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Autologous Endothelial Progenitor Cell-Seeding Technology and Biocompatibility Testing For Cardiovascular Devices in Large Animal Model

1Department of Biomedical Engineering, Duke University, 2School of Medicine, Duke University, 3Department of Surgery, Duke University Medical Center, 4School of Medicine, University of Pennsylvania

JoVE 3197

 Bioengineering

Physiology of the Circulatory System- Concept

JoVE 10625

Homeostasis

Conditions in the external environment of an organism can change rapidly and drastically. To survive, organisms must maintain a fairly constant internal environment, which involves continuous regulation of temperature, pH, and other factors. This balanced state is known as homeostasis, which describes the processes by which organisms maintain their optimal internal…

 Lab Bio

Cardiac Magnetic Resonance Imaging

JoVE 10393

Source: Frederick W. Damen and Craig J. Goergen, Weldon School of Biomedical Engineering, Purdue University, West Lafayette, Indiana


In this video, high field, small-bore magnetic resonance imaging (MRI) with physiological monitoring is demonstrated to acquire gated cine loops of the murine cardiovascular system. This…

 Biomedical Engineering

Anatomy of the Heart

JoVE 10886

The human heart is made up of three layers of tissue that are surrounded by the pericardium, a membrane that protects and confines the heart. The outermost layer, closest to the pericardium, is the epicardium. The pericardial cavity separates the pericardium from the epicardium. Beneath the epicardium is the myocardium, the middle layer, and the endocardium, the innermost layer. There are four chambers of the heart: the right atrium, the right ventricle, the left atrium, and the left ventricle. These compartments have two types of valves—atrioventricular and semilunar—that prevent blood from flowing in the wrong direction. The right atrium receives blood from the coronary sinus and the superior and inferior vena cavae. This blood goes into the right ventricle via the right atrioventricular (or tricuspid) valve, a flap of connective tissue that prevents the backflow of blood into the atrium. Then, the blood leaves the heart, traveling through the pulmonary semilunar valve into the pulmonary artery. Blood is then carried back into the left atrium of the heart by the pulmonary veins. Between the left atrium and the left ventricle, the blood is again passed through an atrioventricular valve that prevents backflow into the atrium. This atrioventricular valve is called the bicuspid (or mitral) valve. The blood passes through the left ventricle into the aorta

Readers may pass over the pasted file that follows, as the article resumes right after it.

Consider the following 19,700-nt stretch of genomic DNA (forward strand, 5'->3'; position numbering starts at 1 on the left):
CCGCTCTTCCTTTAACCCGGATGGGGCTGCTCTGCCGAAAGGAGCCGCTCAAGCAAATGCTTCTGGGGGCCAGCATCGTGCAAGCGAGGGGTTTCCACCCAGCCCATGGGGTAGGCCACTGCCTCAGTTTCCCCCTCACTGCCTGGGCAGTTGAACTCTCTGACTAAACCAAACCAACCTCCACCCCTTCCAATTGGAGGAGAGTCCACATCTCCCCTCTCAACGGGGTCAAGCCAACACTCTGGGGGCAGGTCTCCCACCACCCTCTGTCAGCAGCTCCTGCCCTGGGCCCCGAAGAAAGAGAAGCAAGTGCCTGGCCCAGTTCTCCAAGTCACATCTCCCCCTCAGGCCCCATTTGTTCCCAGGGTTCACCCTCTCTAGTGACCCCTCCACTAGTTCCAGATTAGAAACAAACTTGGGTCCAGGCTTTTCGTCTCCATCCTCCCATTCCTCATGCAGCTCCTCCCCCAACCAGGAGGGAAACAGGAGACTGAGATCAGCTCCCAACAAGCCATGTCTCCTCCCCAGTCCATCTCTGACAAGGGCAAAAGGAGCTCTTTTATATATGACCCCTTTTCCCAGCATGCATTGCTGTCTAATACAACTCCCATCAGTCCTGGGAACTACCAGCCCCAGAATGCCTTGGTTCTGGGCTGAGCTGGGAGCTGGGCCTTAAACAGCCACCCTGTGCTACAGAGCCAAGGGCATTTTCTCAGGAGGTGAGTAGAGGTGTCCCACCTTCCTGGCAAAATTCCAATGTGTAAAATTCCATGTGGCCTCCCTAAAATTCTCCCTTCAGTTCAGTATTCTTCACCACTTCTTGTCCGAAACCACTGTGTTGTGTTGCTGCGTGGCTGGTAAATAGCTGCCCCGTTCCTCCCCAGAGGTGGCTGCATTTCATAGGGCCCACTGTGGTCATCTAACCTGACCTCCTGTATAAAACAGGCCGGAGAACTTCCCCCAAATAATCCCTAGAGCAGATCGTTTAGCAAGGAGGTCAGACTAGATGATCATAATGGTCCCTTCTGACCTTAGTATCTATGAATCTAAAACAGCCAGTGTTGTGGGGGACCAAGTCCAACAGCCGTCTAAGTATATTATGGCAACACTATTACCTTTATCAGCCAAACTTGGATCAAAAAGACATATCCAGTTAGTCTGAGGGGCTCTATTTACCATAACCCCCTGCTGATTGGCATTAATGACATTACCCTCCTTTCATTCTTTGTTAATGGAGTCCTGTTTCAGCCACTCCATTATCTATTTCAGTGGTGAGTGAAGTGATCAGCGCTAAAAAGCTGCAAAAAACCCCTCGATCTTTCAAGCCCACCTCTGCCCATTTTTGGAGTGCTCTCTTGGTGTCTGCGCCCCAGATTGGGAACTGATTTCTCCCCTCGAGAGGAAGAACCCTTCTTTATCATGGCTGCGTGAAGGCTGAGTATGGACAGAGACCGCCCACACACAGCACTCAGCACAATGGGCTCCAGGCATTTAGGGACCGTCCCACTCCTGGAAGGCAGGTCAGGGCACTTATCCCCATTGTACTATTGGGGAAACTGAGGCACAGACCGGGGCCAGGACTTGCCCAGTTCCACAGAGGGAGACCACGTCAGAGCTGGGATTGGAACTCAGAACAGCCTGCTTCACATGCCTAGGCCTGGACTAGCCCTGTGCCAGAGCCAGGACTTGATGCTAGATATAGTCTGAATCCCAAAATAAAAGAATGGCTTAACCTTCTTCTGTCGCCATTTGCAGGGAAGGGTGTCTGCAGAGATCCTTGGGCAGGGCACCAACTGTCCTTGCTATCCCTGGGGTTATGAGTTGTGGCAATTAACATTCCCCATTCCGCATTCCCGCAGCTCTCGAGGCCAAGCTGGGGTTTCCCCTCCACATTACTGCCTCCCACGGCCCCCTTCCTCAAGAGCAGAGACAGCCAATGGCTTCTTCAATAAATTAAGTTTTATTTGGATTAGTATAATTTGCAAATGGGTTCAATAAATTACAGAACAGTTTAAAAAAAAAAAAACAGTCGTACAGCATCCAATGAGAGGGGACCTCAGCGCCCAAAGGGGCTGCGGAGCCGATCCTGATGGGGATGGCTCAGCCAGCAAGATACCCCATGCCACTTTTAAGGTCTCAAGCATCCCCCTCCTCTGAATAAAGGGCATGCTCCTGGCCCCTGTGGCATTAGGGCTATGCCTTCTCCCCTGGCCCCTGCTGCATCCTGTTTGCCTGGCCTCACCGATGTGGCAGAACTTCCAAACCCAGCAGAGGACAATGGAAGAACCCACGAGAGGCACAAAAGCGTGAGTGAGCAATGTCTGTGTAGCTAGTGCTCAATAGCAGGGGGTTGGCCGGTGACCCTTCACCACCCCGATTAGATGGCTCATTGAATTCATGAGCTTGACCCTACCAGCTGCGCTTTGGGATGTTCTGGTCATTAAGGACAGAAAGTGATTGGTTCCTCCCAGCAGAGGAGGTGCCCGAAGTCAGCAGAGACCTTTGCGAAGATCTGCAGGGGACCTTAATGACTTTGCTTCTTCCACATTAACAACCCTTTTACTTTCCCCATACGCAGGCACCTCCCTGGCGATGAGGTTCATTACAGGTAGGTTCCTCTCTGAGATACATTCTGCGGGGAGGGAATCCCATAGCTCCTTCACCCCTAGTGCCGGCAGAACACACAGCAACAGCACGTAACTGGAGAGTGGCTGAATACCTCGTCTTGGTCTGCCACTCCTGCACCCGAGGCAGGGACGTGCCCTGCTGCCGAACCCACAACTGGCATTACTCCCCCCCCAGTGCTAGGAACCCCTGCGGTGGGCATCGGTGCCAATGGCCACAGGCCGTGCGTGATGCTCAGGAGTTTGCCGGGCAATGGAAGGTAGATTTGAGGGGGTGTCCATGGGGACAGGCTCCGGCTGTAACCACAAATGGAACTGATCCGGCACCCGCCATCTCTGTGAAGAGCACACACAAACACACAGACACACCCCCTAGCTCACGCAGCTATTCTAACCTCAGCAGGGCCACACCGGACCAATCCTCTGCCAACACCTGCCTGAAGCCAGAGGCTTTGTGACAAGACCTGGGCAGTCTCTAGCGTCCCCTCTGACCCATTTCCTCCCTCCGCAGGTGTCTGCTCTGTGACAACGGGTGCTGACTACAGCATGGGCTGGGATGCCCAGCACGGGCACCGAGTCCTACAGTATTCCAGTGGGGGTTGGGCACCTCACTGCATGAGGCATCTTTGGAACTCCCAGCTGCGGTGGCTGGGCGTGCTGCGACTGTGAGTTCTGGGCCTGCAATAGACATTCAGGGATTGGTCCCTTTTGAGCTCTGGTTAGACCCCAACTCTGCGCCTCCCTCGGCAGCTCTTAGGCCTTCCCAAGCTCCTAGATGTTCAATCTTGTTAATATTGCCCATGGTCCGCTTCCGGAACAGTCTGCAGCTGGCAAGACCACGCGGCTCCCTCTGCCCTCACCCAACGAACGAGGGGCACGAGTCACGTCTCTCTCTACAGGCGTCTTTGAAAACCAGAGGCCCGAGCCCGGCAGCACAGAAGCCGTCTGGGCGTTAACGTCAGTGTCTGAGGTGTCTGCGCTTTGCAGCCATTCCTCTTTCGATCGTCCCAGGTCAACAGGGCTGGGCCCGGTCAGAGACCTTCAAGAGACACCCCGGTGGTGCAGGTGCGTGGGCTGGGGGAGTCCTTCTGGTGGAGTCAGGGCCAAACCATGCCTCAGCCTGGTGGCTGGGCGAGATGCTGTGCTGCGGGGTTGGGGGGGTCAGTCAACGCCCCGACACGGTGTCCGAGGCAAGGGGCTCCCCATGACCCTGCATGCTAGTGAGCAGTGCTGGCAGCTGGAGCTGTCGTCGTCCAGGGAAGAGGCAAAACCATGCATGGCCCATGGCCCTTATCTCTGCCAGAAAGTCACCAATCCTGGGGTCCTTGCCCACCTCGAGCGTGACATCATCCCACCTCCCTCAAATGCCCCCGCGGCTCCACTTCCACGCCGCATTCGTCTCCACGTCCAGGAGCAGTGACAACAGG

Core: Circulatory and Pulmonary Systems

Noninvasive Blood Pressure Measurement Techniques

JoVE 10478

Source: Hamna J. Qureshi and Craig J. Goergen, Weldon School of Biomedical Engineering, Purdue University, West Lafayette, Indiana



Here we will highlight the key similarities and differences of noninvasive blood pressure measurement techniques between humans and rodents and examine the engineering principles…

 Biomedical Engineering

Near-infrared Fluorescence Imaging of Abdominal Aortic Aneurysms

JoVE 10394

Source: Arvin H. Soepriatna1, Kelsey A. Bullens2, and Craig J. Goergen1


1 Weldon School of Biomedical Engineering, Purdue University, West Lafayette, Indiana


2 Department of Biochemistry, Purdue University, West Lafayette, Indiana


Near-infrared fluorescence (NIRF) imaging…

 Biomedical Engineering

Blood Pressure Measurement

JoVE 10083

Source: Meghan Fashjian, ACNP-BC, Beth Israel Deaconess Medical Center, Boston MA


The term blood pressure (BP) describes lateral pressures produced by blood upon the vessel walls. BP is a vital sign obtained routinely in hospital and outpatient settings, and is one of the most common medical assessments performed around…

 Physical Examinations I
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